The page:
• 1 twin is lying sideways (transverse)
  • You have a low-lying placenta
  • Your twins share a placenta
  • You have had a difficult delivery with a single baby before.

As with any pregnancy, if you plan a vaginal birth, you may still end up needing an emergency caesarean. In very rare cases, some women deliver 1 twin vaginally and then need a caesarean section to deliver the second twin. This happens in less than 5% of twin births.

Finding out if your twins are identical

After the birth, your midwife will examine the placenta to check that it's all there and look at the membranes.

If your babies have a single placenta with 1 outer membrane (chorion) and 2 inner membranes (amnion), they must be identical (monozygotic). Otherwise, the only way to tell if they're identical is through DNA testing. This is not available on the NHS.

For advice on how to find out if your twins are identical, you can phone the Multiple Births Foundation on 020 3313 3519 or email them at imperial.mbf@nhs.uk.

Your birth choices with triplets

Triplets or more babies are almost always delivered by a planned caesarean section. The process for this is the same as for any other caesarean section and your birthing team will go through this in detail with you prior to the birth. 

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Please visit www.nhs.uk/conditions/pregnancy-and-baby/4-weeks-pregnant/ for more information.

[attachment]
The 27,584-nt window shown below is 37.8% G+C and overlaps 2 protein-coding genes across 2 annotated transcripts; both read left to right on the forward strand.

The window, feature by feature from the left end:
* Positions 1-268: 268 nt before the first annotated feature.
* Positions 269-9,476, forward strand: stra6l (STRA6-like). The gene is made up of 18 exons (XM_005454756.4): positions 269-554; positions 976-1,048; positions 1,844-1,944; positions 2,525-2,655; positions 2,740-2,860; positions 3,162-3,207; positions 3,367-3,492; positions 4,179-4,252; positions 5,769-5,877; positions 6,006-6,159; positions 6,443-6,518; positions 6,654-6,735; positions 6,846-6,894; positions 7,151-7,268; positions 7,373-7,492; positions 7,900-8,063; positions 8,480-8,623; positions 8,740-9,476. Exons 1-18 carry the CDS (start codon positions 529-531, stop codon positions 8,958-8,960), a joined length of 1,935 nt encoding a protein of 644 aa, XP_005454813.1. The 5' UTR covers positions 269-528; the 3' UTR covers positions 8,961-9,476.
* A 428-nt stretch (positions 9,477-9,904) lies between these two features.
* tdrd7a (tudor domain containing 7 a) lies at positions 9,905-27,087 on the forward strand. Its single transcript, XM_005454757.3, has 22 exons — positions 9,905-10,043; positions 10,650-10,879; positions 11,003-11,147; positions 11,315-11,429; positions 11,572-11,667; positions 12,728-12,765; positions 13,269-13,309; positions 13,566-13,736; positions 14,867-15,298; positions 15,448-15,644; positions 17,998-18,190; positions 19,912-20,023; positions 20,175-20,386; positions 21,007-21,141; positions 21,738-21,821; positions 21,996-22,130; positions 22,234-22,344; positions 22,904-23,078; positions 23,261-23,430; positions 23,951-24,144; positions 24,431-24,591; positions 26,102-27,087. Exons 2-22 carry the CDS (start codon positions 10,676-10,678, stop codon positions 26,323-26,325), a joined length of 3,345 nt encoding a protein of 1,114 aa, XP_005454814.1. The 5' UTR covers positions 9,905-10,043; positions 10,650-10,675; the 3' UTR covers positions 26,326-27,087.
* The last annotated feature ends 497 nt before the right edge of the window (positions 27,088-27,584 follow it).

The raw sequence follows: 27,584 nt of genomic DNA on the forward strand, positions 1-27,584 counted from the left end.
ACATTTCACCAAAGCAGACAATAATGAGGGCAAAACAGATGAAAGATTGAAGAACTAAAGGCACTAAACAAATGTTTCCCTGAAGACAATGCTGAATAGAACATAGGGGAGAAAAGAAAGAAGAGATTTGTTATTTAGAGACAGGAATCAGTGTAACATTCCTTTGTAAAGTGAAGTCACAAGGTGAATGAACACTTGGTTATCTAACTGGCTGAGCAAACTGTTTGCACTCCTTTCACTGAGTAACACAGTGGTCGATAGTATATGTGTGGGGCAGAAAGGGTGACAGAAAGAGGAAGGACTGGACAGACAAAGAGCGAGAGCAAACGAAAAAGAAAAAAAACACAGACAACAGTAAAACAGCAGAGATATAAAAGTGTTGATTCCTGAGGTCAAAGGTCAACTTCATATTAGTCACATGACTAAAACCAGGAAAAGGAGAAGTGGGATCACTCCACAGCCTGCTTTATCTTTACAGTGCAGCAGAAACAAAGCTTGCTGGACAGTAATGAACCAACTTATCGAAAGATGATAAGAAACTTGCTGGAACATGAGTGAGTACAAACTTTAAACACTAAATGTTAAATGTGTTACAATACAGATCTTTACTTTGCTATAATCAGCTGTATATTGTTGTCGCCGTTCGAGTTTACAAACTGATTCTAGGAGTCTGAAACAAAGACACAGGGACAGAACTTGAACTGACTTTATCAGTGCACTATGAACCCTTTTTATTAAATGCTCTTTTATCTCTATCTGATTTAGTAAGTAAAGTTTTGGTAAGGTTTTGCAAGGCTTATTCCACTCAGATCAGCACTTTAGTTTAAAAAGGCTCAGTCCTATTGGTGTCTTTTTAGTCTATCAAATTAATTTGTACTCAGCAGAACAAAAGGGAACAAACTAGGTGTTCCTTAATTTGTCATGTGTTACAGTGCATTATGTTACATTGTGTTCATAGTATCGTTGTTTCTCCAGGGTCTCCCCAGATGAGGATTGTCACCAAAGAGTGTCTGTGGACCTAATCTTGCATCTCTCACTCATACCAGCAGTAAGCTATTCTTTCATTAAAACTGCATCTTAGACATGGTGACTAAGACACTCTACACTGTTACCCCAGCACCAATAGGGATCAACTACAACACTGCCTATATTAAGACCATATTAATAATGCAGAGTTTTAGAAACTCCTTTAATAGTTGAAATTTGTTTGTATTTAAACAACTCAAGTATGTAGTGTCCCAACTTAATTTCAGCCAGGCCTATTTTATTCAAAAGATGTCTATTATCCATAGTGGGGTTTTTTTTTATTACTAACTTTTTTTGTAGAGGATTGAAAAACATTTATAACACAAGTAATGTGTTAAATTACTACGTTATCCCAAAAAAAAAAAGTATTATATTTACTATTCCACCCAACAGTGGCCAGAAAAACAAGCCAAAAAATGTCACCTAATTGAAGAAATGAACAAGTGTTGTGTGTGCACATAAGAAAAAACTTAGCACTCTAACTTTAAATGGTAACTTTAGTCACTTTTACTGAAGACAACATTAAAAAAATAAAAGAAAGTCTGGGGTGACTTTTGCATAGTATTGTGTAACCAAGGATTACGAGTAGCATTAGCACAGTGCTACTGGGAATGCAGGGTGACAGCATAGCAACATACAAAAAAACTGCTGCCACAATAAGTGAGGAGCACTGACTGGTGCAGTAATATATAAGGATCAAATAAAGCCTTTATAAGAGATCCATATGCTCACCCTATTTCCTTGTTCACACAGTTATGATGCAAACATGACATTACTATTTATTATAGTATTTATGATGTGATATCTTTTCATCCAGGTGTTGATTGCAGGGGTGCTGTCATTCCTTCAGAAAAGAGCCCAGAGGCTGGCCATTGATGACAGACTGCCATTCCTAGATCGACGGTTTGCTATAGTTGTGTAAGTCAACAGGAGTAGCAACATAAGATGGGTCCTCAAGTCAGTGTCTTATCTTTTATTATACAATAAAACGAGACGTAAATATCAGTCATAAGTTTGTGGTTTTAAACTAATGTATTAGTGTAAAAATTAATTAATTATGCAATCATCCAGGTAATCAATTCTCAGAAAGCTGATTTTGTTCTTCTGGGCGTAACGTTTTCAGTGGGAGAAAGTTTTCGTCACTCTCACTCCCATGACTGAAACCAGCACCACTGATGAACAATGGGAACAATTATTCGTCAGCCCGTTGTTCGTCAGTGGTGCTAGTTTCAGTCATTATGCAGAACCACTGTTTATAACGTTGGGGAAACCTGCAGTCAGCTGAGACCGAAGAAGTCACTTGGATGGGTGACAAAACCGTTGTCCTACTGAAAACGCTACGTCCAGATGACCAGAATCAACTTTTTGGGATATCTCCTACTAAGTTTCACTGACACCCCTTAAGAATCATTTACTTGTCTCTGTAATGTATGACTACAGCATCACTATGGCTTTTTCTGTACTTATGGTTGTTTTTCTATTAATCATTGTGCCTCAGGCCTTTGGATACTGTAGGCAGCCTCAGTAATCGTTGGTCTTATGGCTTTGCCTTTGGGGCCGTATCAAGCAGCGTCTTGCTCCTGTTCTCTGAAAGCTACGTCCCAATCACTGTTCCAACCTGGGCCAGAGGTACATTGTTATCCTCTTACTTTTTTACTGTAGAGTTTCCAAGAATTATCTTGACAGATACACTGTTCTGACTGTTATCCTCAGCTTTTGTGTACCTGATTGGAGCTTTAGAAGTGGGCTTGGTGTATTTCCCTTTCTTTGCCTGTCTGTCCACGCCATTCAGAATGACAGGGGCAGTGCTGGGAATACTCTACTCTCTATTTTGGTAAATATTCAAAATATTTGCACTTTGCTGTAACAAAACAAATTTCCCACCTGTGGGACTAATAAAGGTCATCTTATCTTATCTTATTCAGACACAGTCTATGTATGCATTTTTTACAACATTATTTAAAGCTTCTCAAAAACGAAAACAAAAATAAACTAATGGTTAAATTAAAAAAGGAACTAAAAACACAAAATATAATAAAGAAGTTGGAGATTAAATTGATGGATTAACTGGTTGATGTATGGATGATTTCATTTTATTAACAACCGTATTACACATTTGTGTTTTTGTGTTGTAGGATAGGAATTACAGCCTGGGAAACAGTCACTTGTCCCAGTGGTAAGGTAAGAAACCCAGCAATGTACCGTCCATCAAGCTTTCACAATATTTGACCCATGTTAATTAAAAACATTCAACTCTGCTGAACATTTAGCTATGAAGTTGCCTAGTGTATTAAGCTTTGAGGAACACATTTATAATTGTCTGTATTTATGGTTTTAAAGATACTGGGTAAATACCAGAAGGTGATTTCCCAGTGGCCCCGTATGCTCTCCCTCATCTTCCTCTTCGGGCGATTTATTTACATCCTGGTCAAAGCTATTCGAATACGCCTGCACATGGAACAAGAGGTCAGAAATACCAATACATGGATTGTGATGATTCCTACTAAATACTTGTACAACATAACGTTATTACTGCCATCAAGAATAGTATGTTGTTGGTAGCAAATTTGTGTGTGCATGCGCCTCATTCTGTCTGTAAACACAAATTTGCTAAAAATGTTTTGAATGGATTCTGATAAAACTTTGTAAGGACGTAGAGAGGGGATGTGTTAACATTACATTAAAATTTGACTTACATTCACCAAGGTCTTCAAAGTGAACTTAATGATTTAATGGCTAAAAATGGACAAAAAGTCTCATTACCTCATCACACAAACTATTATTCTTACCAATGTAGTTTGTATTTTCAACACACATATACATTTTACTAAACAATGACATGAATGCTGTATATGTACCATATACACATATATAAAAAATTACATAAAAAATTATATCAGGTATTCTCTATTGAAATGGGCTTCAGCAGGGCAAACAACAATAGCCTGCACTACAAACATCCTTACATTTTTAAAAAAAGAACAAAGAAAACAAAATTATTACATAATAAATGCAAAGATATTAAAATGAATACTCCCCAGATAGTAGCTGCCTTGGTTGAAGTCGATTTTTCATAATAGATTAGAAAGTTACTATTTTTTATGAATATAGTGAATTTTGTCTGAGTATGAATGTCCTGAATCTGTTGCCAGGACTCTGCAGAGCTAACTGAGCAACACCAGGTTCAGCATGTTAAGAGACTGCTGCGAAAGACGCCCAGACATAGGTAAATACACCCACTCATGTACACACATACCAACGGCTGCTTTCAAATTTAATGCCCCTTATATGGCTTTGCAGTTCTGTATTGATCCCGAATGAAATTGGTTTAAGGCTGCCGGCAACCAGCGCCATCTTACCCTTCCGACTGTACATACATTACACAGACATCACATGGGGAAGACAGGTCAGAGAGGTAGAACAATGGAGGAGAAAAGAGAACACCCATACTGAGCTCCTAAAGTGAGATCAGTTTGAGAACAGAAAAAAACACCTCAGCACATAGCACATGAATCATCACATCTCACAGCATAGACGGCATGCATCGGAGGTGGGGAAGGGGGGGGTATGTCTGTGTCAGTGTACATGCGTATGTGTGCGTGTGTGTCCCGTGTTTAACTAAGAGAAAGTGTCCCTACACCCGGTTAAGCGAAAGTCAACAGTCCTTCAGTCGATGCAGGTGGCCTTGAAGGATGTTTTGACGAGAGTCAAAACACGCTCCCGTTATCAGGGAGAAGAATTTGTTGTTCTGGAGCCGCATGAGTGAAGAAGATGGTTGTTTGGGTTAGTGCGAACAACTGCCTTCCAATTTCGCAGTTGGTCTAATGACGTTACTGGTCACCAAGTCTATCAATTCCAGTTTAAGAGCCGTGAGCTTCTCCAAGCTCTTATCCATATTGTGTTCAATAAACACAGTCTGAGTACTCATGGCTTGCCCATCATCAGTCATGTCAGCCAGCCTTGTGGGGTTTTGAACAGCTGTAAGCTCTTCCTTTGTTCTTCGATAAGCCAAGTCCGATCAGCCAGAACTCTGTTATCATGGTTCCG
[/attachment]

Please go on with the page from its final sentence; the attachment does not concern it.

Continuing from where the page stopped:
2019-07-03 (4)

Your baby is now the size of a kidney bean and weighs 1g. 

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Your baby is about the size of a small lime and weighs approximately 14g.

You have hopefully seen your midwife for your 'booking in' appointment, if you have not yet seen a midwife please make an appointment quickly, so you can have all of your choices about screening tests explained and offered to you.

Please visit www.nhs.uk/conditions/pregnancy-and-baby/12-weeks-pregnant/ for more information. You can also link to the 'Pregnancy Journey' area here.  

2019-07-03

Your baby is about the size of an avocado and weighs approximately 100g. 

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2019-07-03 (2)

Your baby has grown in length and is now the length of a small banana and weighs approximately 300g. Around this time you will be offered your '20 week' scan, also known as the 'anatomy' or 'anomaly' scan.Click here for more information about screening. 

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2019-07-03 (8)

Your baby has grown again to the approximate length of an ear of sweetcorn and weighs about 600g. 

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2019-07-03 (1)

Welcome to the third trimester!

Your baby is now approximately the weight of an aubergine; about 1kg and approximately 37cm in length. 

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Please visit www.nhs.uk/conditions/pregnancy-and-baby/36-weeks-pregnant/ for more information.

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Please visit www.nhs.uk/conditions/pregnancy-and-baby/40-weeks-pregnant/ for more information.